Recent Tutoring Session Reviews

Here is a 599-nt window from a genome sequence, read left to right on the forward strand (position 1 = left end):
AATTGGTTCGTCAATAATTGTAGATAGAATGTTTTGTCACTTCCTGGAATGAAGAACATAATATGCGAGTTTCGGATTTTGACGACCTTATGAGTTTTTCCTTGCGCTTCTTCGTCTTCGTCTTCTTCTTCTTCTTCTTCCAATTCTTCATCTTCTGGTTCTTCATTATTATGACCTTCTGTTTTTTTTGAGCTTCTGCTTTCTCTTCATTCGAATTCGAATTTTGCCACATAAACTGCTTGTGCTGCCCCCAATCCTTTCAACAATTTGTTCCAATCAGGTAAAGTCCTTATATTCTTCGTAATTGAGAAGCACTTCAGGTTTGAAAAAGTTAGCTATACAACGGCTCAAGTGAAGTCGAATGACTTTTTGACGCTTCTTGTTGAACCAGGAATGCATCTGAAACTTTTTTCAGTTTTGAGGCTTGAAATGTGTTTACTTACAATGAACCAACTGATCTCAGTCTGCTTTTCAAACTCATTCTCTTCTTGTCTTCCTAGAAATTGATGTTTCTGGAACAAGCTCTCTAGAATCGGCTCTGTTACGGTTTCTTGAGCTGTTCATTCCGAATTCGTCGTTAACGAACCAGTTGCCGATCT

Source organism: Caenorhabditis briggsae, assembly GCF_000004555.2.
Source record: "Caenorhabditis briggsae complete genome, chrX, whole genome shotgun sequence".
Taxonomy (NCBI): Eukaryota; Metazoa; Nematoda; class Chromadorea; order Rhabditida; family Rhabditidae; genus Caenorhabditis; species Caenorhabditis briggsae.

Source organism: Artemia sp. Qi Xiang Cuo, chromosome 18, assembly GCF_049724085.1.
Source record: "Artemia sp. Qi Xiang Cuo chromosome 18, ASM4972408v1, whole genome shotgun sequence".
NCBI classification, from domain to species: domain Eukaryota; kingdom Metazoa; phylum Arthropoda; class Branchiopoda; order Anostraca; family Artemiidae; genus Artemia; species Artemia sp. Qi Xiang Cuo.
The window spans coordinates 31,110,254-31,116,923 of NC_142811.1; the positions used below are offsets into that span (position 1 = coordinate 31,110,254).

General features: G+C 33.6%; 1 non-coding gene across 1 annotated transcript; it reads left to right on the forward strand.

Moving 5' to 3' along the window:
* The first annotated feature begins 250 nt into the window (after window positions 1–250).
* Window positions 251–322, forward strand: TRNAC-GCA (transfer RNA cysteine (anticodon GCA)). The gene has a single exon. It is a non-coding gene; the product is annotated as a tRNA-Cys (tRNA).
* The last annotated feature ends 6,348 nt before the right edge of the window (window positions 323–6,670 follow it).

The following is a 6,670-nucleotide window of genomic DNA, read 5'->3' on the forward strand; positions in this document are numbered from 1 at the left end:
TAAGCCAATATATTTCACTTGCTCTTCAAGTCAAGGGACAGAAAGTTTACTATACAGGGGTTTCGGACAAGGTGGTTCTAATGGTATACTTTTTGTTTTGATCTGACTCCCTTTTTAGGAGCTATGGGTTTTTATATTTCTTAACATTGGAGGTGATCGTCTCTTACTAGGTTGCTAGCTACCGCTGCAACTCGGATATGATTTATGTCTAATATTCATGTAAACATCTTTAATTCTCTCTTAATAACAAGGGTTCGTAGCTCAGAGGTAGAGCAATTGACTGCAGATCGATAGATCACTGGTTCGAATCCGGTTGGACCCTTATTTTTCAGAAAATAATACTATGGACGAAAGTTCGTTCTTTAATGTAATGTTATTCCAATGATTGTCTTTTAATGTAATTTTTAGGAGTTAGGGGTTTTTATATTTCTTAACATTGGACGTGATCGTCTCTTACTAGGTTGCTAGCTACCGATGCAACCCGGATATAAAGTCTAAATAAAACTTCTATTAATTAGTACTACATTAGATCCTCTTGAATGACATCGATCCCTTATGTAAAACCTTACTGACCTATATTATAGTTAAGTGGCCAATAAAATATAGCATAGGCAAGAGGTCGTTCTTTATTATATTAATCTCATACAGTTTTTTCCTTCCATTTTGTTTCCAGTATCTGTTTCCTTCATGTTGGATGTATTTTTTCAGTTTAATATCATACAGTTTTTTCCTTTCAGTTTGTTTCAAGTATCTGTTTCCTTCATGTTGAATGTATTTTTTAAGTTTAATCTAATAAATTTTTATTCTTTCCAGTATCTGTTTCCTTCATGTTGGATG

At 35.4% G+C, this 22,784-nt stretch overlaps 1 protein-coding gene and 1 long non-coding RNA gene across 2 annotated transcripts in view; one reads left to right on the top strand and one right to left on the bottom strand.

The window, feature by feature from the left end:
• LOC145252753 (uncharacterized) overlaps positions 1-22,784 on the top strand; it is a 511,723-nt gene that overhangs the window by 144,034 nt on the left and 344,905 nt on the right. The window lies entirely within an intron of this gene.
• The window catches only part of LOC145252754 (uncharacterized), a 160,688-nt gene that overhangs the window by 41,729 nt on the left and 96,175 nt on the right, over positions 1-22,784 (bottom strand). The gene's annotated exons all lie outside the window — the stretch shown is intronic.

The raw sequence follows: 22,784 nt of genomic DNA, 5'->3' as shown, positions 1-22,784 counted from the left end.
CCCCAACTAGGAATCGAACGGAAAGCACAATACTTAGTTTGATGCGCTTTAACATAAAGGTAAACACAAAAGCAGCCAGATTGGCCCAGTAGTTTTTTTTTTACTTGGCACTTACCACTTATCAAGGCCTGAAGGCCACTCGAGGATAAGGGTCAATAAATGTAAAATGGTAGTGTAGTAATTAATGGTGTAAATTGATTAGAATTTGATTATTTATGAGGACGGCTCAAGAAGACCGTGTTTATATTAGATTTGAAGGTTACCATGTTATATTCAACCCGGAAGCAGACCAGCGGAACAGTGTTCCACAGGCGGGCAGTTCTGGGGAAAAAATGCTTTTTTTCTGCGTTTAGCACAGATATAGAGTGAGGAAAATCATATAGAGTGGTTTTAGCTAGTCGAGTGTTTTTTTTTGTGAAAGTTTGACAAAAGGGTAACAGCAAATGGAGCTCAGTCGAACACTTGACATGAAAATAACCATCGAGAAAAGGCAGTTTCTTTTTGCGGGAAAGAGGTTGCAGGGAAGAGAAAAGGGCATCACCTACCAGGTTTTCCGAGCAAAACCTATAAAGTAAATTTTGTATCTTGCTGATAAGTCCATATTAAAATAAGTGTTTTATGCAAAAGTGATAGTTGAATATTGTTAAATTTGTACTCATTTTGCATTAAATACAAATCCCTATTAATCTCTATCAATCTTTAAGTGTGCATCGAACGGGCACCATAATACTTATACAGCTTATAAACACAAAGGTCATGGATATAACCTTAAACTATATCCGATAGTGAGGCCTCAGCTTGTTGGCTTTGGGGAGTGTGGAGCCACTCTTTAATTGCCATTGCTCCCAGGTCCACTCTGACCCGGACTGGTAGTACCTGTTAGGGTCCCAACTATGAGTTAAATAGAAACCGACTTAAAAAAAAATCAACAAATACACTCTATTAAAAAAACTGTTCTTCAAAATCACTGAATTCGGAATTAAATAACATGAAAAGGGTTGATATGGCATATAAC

"Since our last session, the student was able to score her practice placement exam, and we discovered that she'd done remarkably well. The sections in which she could improve the most were Verbal and Quantitative Reasoning. For this session, we created several ratio tables and average circles, small diagrams which allow her to complete these question types while slowing down the speed at which she works. As she tends to work fast, I also suggested a few other ideas that might help her slow down: I noticed that she'd often write problems vertically, solve them, and then use the answers to create subsequent problems. I asked her to stop doing this and to write every single problem separately. Additionally, we practiced plugging in answer choices for variables and giving variables random values when the answer choices were algebraic equations. Both of these concepts were readily grasped by the student, but I noticed that in doing the latter she would occasionally fail to label her variables, so I asked her to write out what every variable stood for every time. Lastly, I noticed that she was having some issues with decimals and fundamental geometric tenets, so we reviewed decimals and will return to geometry next week."